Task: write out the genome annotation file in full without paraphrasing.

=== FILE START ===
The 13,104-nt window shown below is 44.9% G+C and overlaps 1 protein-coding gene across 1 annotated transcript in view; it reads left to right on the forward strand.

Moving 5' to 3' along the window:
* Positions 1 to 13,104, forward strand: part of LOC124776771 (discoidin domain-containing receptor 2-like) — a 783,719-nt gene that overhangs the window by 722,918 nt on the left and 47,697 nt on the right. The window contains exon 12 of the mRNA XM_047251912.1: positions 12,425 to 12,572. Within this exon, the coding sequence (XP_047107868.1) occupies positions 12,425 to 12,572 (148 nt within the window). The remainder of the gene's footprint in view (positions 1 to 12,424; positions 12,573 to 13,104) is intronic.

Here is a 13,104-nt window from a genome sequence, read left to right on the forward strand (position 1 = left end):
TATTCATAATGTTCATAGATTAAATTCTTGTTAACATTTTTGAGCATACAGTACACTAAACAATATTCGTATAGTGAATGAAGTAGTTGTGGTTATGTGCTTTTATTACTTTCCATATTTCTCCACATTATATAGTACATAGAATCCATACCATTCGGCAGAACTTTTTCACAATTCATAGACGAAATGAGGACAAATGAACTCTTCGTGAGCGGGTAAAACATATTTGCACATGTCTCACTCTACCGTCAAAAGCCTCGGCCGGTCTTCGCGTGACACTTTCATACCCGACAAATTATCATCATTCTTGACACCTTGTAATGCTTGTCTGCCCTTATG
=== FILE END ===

The 13,104-nt window shown below is 44.9% G+C and overlaps 1 protein-coding gene across 1 annotated transcript in view; it reads left to right on the forward strand.

Moving 5' to 3' along the window:
* Positions 1 to 13,104, forward strand: part of LOC124776771 (discoidin domain-containing receptor 2-like) — a 783,719-nt gene that overhangs the window by 722,918 nt on the left and 47,697 nt on the right. The window contains exon 12 of the mRNA XM_047251912.1: positions 12,425 to 12,572. Within this exon, the coding sequence (XP_047107868.1) occupies positions 12,425 to 12,572 (148 nt within the window). The remainder of the gene's footprint in view (positions 1 to 12,424; positions 12,573 to 13,104) is intronic.

Here is a 13,104-nt window from a genome sequence, read left to right on the forward strand (position 1 = left end):
TATTCATAATGTTCATAGATTAAATTCTTGTTAACATTTTTGAGCATACAGTACACTAAACAATATTCGTATAGTGAATGAAGTAGTTGTGGTTATGTGCTTTTATTACTTTCCATATTTCTCCACATTATATAGTACATAGAATCCATACCATTCGGCAGAACTTTTTCACAATTCATAGACGAAATGAGGACAAATGAACTCTTCGTGAGCGGGTAAAACATATTTGCACATGTCTCACTCTACCGTCAAAAGCCTCGGCCGGTCTTCGCGTGACACTTTCATACCCGACAAATTATCATCATTCTTGACACCTTGTAATGCTTGTCTGCCCTTATG